Date of Award
The healthcare system in the United States is inefficient, wasteful, and unsatisfactory to the people it serves. However, as Jonathan Bush describes in his book Where Does It Hurt: An Entrepreneur’s Guide to Fixing Health Care, these flaws create countless opportunities for entrepreneurs wishing to address them. Bush believes that the group of smaller care providers that currently make up the fringes of the healthcare market will pursue these opportunities, causing them to grow and eventually redefine the nature of the healthcare system. Part of this change will come from software startups creating extremely simple software that will empower this underserved market segment and help them compete with the current giants in healthcare. The software entrepreneurs that pursue this opportunity now will define the future of healthcare software. This thesis offers further insight into the current environment of the market of healthcare software and provides a guide to creating a startup to pursue this opportunity. It uses principles from movements in entrepreneurship today including the Lean and Effectual methodologies, as well as other literature I’ve read on the topic, conversations I’ve had with experienced entrepreneurs, and my own practical experience from the past year.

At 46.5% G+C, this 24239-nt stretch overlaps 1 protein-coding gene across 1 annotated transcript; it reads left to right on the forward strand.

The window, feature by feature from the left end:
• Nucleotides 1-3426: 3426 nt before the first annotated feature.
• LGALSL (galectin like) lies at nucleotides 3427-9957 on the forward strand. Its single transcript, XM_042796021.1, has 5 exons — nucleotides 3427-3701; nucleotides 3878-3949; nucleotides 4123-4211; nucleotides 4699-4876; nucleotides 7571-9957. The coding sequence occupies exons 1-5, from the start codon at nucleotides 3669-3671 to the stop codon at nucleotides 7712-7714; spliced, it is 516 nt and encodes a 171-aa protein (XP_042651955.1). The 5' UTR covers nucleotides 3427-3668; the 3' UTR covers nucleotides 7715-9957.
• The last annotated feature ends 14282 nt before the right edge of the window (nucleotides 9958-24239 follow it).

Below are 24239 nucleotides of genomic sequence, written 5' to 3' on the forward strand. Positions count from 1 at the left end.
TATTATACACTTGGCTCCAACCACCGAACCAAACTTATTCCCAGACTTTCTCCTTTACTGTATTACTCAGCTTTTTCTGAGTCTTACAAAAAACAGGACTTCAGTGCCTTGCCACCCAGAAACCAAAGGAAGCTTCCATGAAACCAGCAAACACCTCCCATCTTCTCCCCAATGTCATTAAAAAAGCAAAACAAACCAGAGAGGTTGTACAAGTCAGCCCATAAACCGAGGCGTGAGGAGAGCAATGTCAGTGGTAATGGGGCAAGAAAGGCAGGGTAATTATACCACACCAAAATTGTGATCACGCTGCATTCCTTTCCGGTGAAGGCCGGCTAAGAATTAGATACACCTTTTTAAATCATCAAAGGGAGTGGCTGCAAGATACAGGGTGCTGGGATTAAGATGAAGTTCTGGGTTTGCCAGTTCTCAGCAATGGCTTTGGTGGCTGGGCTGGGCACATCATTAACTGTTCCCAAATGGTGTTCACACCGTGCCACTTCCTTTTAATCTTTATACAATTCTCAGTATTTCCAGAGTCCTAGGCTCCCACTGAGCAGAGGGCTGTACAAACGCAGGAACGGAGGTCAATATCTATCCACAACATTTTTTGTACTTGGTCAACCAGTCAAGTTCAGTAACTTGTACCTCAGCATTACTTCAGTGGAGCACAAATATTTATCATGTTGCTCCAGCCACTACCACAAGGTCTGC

Gregg, Harrison, "Software Entrepreneurship in Healthcare: An Experience in Software Conception and Implementation" (2015). Senior Theses. 933.
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